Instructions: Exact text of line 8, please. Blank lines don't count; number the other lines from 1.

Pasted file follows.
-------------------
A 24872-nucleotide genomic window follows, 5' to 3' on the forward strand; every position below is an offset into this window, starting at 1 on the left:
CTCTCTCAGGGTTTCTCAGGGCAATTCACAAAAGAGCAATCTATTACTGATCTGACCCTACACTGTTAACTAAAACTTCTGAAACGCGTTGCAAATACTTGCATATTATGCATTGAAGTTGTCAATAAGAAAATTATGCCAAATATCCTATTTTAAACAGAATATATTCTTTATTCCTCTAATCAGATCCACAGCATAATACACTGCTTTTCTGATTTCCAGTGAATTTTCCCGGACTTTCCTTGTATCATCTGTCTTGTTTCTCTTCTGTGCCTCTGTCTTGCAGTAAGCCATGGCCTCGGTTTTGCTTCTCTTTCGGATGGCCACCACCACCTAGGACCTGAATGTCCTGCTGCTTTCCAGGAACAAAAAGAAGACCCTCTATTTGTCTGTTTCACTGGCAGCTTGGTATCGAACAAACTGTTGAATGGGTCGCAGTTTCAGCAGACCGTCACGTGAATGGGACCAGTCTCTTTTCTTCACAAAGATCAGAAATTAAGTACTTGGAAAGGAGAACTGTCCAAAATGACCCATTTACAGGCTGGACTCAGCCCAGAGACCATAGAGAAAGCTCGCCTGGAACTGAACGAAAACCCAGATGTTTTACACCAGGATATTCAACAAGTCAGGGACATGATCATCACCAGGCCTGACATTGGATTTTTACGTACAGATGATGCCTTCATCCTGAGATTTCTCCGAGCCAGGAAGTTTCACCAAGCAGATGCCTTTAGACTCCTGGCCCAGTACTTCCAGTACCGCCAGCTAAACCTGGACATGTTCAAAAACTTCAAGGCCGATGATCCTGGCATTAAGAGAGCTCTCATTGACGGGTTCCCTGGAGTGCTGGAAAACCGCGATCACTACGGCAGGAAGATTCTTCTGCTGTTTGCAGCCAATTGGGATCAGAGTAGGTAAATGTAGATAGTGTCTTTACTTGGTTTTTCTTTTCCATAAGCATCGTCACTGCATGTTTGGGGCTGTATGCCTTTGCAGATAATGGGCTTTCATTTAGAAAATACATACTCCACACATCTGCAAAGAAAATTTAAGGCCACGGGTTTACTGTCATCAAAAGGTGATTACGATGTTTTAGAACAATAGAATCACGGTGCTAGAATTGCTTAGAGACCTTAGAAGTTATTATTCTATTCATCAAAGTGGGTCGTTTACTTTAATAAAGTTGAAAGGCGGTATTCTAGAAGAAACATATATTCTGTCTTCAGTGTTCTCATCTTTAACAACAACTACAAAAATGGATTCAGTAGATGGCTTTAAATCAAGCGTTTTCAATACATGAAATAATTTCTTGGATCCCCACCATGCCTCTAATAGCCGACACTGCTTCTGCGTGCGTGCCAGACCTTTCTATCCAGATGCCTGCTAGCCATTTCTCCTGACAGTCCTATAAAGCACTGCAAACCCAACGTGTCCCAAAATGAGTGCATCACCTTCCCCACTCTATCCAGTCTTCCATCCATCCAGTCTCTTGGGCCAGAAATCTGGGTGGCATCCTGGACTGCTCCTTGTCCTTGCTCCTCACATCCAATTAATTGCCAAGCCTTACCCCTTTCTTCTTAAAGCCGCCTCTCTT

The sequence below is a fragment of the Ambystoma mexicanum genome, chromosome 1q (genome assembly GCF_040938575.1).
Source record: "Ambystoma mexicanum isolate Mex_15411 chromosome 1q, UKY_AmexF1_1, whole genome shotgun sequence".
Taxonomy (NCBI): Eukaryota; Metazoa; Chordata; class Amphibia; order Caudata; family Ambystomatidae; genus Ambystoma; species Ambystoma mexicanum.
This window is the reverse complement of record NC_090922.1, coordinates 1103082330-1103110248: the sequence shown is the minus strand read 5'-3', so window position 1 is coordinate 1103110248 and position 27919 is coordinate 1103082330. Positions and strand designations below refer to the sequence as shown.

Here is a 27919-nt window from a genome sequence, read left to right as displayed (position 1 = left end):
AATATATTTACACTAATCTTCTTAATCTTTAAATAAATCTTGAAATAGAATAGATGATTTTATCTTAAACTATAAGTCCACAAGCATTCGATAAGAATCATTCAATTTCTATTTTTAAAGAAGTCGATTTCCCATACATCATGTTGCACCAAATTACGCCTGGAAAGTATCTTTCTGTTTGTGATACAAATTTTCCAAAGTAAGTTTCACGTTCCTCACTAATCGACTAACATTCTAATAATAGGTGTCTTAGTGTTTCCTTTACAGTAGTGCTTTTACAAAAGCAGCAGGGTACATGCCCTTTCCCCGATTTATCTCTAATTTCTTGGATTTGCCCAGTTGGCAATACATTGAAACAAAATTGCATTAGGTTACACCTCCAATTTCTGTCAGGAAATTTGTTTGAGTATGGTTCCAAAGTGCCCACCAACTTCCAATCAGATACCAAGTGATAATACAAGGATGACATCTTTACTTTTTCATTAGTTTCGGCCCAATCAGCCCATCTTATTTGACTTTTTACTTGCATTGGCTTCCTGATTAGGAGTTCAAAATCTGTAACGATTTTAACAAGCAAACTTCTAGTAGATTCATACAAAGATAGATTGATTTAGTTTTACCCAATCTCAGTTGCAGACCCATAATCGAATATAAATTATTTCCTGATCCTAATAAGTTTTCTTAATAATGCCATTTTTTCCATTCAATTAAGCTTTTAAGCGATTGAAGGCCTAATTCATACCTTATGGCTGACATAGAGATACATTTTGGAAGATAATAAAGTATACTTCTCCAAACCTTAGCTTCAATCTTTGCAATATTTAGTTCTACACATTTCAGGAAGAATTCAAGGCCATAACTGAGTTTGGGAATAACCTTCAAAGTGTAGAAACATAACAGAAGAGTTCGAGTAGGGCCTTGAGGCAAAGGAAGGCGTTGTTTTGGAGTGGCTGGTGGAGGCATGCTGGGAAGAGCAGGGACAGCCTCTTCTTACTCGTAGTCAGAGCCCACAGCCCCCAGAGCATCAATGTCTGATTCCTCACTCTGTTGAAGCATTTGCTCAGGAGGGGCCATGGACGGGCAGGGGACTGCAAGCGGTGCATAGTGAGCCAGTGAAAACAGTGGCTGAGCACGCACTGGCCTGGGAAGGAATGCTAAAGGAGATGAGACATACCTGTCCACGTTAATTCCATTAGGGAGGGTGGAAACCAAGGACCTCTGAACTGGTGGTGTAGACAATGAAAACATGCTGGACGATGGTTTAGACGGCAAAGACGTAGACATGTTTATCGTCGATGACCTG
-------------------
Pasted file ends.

AATATATTTACACTAATCTTCTTAATCTTTAAATAAATCTTGAAATAGAATAGATGATTTTATCTTAAACTATAAGTCCACAAGCATTCGATAAGAATCATTCAATTTCTATTTTTAAAGAAGTCGATTTCCCATACATCATGTTGCACCAAATTACGCCTGGAAAGTATCTTTCTGTTTGTGATACAAATTTTCCAAAGTAAGTTTCACGTTCCTCACTAATCGACTAACATTCTAATAATAGGTGTCTTAGTGTTTCCTTTACAGTAGTGCTTTTACAAAAGCAGCAGGGTACATGCCCTTTCCCCGATTTATCTCTAATTTCTTGGATTTGCCCAGTTGGCAATACATTGAAACAAAATTGCATTAGGTTACACCTCCAATTTCTGTCAGGAAATTTGTTTGAGTATGGTTCCAAAGTGCCCACCAACTTCCAATCAGATACCAAGTGATAATACAAGGATGACATCTTTACTTTTTCATTAGTTTCGGCCCAATCAGCCCATCTTATTTGACTTTTTACTTGCATTGGCTTCCTGATTAGGAGTTCAAAATCTGTAACGATTTTAACAAGCAAACTTCTAGTAGATTCATACAAAGATAGATTGATTTAGTTTTACCCAATCTCAGTTGCAGACCCATAATCGAATATAAATTATTTCCTGATCCTAATAAGTTTTCTTAATAATGCCATTTTTTCCATTCAATTAAGCTTTTAAGCGATTGAAGGCCTAATTCATACCTTATGGCTGACATAGAGATACATTTTGGAAGATAATAAAGTATACTTCTCCAAACCTTAGCTTCAATCTTTGCAATATTTAGTTCTACACATTTCAGGAAGAATTCAAGGCCATAACTGAGTTTGGGAATAACCTTCAAAGTGTAGAAACATAACAGAAGAGTTCGAGTAGGGCCTTGAGGCAAAGGAAGGCGTTGTTTTGGAGTGGCTGGTGGAGGCATGCTGGGAAGAGCAGGGACAGCCTCTTCTTACTCGTAGTCAGAGCCCACAGCCCCCAGAGCATCAATGTCTGATTCCTCACTCTGTTGAAGCATTTGCTCAGGAGGGGCCATGGACGGGCAGGGGACTGCAAGCGGTGCATAGTGAGCCAGTGAAAACAGTGGCTGAGCACGCACTGGCCTGGGAAGGAATGCTAAAGGAGATGAGACATACCTGTCCACGTTAATTCCATTAGGGAGGGTGGAAACCAAGGACCTCTGAACTGGTGGTGTAGACAATGAAAACATGCTGGACGATGGTTTAGACGGCAAAGACGTAGACATGTTTATCGTCGATGACCTG